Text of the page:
Shadowrun Zero Day

A deceptively strategic game that can sometimes get repetitive.

I don't get to play a lot of two player games. And it's a shame, because I really love them; a well-balanced two player game leads to some of the most satisfying strategic moments. That being said, it can also lead to some exceptionally frustrating moments.

In Shadowrun Zero Day, players compete to purchase victory point cards. Players have a deck that includes four colors of card. They are able to play one color at a time, with any number of cards, from their hand. Playing cards lets them place cubes on a victory point card of that color. When the card has a number of cubes equal to its price, it goes to the player that has the majority.

In addition to placing cubes, players can move cubes. They can also gain additional cards which adds different end game scoring, and tokens that may also be scored in combination with those end game cards. Finally there are corporations that can be bought. The game ends when three corporations have been bought or the victory point deck has been fully depleted.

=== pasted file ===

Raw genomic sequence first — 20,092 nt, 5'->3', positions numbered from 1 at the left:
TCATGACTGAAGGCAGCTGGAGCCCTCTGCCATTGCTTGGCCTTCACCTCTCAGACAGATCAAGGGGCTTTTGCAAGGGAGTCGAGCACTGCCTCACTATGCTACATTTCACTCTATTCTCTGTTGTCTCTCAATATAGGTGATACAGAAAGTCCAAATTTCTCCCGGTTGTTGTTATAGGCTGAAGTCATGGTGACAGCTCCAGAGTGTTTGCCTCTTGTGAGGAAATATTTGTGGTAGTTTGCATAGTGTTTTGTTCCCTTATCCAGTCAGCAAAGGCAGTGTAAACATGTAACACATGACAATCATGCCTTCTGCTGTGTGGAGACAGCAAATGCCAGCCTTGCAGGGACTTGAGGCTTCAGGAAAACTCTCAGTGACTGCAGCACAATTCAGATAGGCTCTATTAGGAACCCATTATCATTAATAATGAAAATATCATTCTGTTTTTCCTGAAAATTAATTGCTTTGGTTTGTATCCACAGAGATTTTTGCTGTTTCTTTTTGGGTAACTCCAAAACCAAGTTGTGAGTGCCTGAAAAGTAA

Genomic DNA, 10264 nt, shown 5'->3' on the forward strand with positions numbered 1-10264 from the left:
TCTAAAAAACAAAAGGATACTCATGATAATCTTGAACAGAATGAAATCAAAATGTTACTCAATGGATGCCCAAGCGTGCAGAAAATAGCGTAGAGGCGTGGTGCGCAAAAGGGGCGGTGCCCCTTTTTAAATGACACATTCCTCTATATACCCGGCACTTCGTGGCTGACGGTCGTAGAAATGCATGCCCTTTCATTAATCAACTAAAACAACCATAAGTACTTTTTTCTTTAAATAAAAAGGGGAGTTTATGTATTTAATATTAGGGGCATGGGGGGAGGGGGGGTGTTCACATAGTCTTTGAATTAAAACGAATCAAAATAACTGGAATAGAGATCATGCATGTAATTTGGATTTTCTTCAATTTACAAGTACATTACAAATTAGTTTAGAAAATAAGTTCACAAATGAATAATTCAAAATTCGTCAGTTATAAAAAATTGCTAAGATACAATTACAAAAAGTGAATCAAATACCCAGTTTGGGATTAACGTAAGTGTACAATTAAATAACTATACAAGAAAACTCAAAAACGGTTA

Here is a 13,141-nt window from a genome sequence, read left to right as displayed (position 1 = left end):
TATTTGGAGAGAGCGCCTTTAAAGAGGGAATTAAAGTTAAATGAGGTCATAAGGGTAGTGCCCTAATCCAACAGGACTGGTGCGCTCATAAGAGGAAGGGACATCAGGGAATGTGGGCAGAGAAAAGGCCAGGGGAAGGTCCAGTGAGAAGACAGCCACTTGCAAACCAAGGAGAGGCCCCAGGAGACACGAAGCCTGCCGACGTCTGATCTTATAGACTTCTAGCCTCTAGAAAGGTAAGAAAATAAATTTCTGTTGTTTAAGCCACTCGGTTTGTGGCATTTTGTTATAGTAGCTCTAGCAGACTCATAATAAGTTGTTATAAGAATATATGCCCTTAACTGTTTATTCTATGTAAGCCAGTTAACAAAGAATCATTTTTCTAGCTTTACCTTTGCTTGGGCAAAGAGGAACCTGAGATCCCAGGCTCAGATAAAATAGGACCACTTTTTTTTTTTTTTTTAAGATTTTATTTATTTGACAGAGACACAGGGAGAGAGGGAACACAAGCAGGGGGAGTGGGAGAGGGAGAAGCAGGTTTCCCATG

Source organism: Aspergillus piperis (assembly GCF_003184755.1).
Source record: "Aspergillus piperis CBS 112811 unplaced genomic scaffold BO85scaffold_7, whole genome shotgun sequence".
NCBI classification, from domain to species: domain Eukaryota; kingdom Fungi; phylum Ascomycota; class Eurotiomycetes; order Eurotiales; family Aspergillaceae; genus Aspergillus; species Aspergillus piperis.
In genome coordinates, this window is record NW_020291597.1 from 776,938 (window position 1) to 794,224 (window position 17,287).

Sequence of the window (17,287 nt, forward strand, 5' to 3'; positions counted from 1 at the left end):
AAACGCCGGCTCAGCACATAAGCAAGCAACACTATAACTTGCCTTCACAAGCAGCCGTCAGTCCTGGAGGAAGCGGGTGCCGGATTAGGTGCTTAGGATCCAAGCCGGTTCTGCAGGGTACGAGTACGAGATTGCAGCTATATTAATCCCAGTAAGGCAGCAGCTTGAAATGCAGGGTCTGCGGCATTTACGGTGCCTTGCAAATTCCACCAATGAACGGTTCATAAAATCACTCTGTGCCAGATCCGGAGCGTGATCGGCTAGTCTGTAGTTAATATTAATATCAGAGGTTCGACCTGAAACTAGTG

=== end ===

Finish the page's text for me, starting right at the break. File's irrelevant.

The player deck never changes. Cards cannot be discarded but two more cards are drawn when players have three or less in their hand. Thus the game turns into a combination of adding cubes and moving them around, both to score points and keep opponents from scoring points. The end game scoring can be significant.

But that's just the game's mechanics. The question is how the game feels. For us, the game couldn't keep our attention. The set deck offered some strategy in the way of counting cards, but also made each turn repetitive. But there was a deceptive amount of strategy involved as well, when it came to fighting for objectives. Because there are limited actions, players need to balance the need to place their own cubes, move their opponent's cubes, and avoid presenting their opponent with an easy to acquire objective. 

Ultimately, Shadowrun Zero Day is an engaging and strategic game, but it can get repetitive when taking turns. In some situations it can also feel a bit predeterministic due to the small size of the deck and the preset cards. But because each player is playing an identical set with no unique advantages, it also creates a uniquely fair playing field. 

  • A simple but strategic game. 
  • May get repetitive over time.
  • Engaging two player gameplay.